John Locke is regarded as one of the most fundamental philosophers in the world, being responsible for greatly influencing the ideals behind both the French Enlightenment and the American Revolution, as well as founding the philosophical school of thought called Realism. John Locke was born in 1632, went on to study at Oxford University, where he studied medicine.Know More
As well as being a major driving force behind philosophy, Locke also wrote the often referenced "Two Treatises on Government," which attacked the status quo of power in England. These texts went on to become a fundamental backbone of political thought after the English civil war, before spreading across to Europe and America.
Locke was the first to argue against the God given right of kings, stating that:
Although much of Locke's political thought was a product of the time, many of these values have formed the foundations for modern democracy, morality, and human rights that continue to this day.Learn more about Philosophy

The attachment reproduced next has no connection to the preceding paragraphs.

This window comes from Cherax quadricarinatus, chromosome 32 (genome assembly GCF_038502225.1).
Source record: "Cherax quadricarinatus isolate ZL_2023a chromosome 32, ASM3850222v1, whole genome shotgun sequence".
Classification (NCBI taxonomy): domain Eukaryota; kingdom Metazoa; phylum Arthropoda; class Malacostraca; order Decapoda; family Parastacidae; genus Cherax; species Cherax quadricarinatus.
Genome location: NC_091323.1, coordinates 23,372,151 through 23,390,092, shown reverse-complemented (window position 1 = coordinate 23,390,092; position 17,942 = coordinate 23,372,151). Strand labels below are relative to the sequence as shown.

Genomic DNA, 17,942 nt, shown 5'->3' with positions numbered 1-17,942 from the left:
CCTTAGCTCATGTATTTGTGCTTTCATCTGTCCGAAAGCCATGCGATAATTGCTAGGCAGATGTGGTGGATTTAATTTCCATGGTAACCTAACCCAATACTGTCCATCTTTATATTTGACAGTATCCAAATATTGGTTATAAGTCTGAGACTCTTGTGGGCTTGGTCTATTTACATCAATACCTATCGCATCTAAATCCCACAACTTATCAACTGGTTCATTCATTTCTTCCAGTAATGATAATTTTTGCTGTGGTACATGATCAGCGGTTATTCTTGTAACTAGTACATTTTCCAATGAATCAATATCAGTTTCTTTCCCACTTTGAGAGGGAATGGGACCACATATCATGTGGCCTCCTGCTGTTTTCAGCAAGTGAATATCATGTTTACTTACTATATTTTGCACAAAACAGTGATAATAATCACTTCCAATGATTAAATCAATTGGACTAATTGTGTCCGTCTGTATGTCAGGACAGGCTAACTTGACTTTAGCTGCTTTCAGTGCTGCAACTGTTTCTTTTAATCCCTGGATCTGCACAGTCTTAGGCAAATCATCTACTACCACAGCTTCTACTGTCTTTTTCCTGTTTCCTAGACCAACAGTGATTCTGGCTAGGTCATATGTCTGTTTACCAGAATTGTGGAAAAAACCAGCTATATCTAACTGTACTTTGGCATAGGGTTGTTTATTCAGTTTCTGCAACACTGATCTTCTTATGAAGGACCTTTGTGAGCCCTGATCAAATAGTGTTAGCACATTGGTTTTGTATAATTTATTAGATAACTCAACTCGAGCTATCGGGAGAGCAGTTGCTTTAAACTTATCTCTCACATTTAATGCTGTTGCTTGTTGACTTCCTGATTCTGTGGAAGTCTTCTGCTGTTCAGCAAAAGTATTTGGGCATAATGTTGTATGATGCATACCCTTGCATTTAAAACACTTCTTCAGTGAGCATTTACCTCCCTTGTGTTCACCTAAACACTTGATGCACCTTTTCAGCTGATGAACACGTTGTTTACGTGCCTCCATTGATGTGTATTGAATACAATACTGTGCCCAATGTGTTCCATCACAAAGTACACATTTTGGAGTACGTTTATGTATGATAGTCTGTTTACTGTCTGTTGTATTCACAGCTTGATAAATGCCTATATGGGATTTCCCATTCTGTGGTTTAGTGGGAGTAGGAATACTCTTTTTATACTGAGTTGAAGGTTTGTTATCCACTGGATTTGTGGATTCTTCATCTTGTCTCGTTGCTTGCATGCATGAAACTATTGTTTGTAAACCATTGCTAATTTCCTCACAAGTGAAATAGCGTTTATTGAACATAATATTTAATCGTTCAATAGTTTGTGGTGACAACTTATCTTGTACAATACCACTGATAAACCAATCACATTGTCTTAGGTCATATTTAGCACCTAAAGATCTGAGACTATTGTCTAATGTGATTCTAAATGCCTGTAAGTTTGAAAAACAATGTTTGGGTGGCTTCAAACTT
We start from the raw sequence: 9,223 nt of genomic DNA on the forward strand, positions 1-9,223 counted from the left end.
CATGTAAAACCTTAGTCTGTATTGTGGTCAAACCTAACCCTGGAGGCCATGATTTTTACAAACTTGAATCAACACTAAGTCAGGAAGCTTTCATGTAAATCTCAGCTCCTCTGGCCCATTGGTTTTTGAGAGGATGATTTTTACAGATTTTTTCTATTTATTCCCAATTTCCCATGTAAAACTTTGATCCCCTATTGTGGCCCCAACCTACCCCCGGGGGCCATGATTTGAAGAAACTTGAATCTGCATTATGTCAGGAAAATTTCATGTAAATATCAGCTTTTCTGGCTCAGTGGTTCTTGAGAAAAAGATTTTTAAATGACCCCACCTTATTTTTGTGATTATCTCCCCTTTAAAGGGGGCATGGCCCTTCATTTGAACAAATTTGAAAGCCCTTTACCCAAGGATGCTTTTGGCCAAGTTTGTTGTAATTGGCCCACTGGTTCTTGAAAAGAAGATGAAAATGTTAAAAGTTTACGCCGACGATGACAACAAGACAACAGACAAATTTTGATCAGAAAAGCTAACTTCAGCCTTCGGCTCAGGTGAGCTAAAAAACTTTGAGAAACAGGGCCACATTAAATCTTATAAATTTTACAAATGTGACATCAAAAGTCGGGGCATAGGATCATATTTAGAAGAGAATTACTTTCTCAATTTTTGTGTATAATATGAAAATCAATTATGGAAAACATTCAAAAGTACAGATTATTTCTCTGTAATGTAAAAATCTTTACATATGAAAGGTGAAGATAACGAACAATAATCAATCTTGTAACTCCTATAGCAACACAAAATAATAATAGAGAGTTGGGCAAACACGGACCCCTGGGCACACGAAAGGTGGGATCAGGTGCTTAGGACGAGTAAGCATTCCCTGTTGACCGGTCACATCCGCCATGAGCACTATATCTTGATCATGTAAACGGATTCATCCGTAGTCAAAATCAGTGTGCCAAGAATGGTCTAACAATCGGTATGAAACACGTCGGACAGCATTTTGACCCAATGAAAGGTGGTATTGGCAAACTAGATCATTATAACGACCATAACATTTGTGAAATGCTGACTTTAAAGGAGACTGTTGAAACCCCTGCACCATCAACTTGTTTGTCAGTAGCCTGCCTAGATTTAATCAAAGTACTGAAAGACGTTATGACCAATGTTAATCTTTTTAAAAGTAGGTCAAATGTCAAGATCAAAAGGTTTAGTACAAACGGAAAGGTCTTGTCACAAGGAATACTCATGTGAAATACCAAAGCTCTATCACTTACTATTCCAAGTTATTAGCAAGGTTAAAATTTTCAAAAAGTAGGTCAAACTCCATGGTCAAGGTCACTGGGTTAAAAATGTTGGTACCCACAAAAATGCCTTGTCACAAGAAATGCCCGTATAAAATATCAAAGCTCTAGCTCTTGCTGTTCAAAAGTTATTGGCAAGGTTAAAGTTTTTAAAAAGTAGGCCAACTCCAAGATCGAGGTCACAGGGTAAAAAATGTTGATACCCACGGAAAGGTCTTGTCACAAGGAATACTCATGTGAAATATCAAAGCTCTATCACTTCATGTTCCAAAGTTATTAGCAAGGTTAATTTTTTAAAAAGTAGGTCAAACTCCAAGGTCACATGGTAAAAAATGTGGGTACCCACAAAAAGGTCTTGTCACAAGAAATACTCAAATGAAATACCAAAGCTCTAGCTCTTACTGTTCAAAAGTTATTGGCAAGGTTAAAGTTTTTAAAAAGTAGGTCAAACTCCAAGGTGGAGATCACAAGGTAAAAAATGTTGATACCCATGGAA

John Locke was a reluctant democrat who believed in a direct form of democracy that existed only to protect its people and to allow them to have liberty and property. Locke believed that the moment a government tampered with a person's individual rights, that government would be rebelled against and would not be servings its people.Full Answer >
John Locke believed that social contract occurred when men would transfer some or all of their rights to the government in order to ensure a comfortable living. Locke felt that social contract was part of a man's promise for freedom.Full Answer >
John Locke believed that the government existed in order to help protect people and to help society function, while Thomas Hobbes believed that people needed the government to tell them what to do, or otherwise, there would be nothing but fighting among people. Locke supported a representative government such as the English Parliament, while Hobbes supported the absolute power of leaders such as kings.Full Answer >
Determining the philosopher you most closely resemble requires examining some of your views about the world and those of some historical philosophers. This can be accomplished by answering some key ethical, metaphysical and epistemological questions.Full Answer >